Lawmakers and activists slammed a federal appeals court ruling allowing a hardline anti-immigration law to take effect in Texas.
The court said that the plaintiffs would likely mostly lose in their challenge to the state law known as SB 4. The ruling overturned one portion of the law requiring elected officials to "endorse" the law.
Local governments can't limit inquiries about the immigration status of anyone who is lawfully detained, can't bar the sharing of immigration status with federal agencies, and can't bar cooperation with federal immigration officers.
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Lawyers for Texas said the law helped ensure conformity across the state on the application of immigration law and prevented localities from adopting positions of non-cooperation with federal authorities. "Unsafe criminals shouldn't be allowed back into our communities to possibly commit more crimes".
State Sen. Jose Menendez dismissed the law as "unnecessary and politically motivated" adding it was opposed by "virtually everyone in law enforcement".
The law is one of the most controversial in recent Texas history. Under SB4, law enforcement officials who fail to comply with federal immigration efforts face a Class A misdemeanor - leading to up to a year in prison and/or a $4,000 fine - and potentially a civil penalty ranging from $1,000 to up to $25,500 per day.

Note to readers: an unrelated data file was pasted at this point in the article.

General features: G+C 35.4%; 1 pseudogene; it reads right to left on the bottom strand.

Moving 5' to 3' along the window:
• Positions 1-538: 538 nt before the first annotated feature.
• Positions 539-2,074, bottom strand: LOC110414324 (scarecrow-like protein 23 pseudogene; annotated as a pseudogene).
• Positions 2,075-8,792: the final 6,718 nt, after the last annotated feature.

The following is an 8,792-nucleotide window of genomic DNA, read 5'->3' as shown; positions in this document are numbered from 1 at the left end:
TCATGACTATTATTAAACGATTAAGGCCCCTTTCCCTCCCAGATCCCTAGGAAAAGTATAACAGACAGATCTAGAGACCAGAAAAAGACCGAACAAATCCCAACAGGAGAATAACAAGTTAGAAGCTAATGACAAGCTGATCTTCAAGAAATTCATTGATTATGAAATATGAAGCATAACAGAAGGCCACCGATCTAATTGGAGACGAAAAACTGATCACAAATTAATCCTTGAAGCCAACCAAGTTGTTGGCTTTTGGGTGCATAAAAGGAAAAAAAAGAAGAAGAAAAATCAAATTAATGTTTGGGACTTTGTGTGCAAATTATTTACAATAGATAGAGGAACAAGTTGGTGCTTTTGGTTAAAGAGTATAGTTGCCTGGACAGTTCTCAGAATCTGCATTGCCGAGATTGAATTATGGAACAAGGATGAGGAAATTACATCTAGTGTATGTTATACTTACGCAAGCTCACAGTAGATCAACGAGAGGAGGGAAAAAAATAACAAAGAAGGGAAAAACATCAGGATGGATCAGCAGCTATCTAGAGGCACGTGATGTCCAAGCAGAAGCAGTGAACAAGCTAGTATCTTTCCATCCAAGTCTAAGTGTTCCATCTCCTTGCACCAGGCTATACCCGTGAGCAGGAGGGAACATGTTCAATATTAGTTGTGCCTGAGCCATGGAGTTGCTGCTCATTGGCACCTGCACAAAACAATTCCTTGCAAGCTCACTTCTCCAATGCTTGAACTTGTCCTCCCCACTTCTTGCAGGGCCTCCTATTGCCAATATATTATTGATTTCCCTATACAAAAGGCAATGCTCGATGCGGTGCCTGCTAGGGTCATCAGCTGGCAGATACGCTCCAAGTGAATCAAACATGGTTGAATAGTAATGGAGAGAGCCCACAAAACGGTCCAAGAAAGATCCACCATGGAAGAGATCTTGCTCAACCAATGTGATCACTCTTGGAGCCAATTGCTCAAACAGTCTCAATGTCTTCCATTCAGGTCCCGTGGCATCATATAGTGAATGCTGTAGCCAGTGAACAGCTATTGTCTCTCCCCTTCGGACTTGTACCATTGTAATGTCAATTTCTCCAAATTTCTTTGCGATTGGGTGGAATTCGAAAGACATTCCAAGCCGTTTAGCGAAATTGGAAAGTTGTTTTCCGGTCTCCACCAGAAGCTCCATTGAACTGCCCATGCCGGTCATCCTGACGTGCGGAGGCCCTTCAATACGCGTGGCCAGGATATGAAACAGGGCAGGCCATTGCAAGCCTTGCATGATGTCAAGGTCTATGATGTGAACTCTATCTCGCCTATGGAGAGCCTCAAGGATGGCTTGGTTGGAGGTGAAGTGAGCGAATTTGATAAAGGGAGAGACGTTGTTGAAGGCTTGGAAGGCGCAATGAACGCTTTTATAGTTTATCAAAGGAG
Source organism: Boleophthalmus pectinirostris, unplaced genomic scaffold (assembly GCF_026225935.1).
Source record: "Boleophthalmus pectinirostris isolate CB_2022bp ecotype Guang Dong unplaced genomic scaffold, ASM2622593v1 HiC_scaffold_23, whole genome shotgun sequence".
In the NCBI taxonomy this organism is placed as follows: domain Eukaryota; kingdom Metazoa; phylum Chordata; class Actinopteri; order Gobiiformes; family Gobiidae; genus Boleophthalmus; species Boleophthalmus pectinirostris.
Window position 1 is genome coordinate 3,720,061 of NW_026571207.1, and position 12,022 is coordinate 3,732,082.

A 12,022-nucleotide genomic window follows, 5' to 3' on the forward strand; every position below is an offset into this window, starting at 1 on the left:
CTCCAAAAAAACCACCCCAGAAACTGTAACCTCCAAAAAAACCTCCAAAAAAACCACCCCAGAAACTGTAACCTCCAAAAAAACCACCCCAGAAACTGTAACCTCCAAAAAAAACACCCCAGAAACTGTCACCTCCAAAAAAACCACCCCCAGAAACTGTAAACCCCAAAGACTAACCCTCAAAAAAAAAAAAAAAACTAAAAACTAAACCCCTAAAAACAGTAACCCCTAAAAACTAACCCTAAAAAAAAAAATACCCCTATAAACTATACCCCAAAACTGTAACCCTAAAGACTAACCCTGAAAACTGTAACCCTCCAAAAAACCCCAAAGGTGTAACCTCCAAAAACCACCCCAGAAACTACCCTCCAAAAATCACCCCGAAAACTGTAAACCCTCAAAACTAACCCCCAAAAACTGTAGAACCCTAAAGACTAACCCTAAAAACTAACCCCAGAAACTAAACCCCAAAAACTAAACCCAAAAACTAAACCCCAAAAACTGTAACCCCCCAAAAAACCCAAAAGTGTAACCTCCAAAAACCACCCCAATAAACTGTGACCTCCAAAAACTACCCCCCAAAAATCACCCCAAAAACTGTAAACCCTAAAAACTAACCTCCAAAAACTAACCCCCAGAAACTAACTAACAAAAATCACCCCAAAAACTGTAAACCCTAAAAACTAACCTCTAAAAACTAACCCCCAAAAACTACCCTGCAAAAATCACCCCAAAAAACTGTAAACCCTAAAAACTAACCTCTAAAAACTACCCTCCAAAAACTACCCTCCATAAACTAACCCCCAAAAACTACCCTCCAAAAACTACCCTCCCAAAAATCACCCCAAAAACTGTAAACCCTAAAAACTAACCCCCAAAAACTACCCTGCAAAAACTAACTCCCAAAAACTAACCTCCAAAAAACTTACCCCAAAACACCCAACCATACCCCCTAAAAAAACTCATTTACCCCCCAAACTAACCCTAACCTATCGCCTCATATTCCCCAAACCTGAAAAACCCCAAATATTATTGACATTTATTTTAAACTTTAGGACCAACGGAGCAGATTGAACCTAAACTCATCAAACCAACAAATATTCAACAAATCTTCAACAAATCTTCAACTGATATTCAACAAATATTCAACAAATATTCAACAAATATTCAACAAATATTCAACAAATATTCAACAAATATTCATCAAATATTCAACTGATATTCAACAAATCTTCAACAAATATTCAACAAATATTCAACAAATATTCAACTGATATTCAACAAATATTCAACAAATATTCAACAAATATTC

"The foregoing discussion demonstrates there is no merit in their [plaintiff's] remaining arguments, and none of the other challenged provisions of SB4 facially violate the Constitution", the court document said on Tuesday.
President Trump and Attorney General Jeff Sessions have made cracking down on "sanctuary cities" a key focus of the administration. Sanctuary supporters say enlisting police in deportation actions undermines community trust in local law enforcement, particularly among Latinos. "We are also pleased that the court narrowed the law in certain respects and accepted Texas' critical concession that localities are free to decline ICE requests for assistance to preserve local resources", said Lee Gelernt, deputy director of the ACLU's Immigrants' Rights Project. "Moreover, there remain options in the 5th Circuit and the Supreme Court to revisit this faulty decision as to preliminary relief".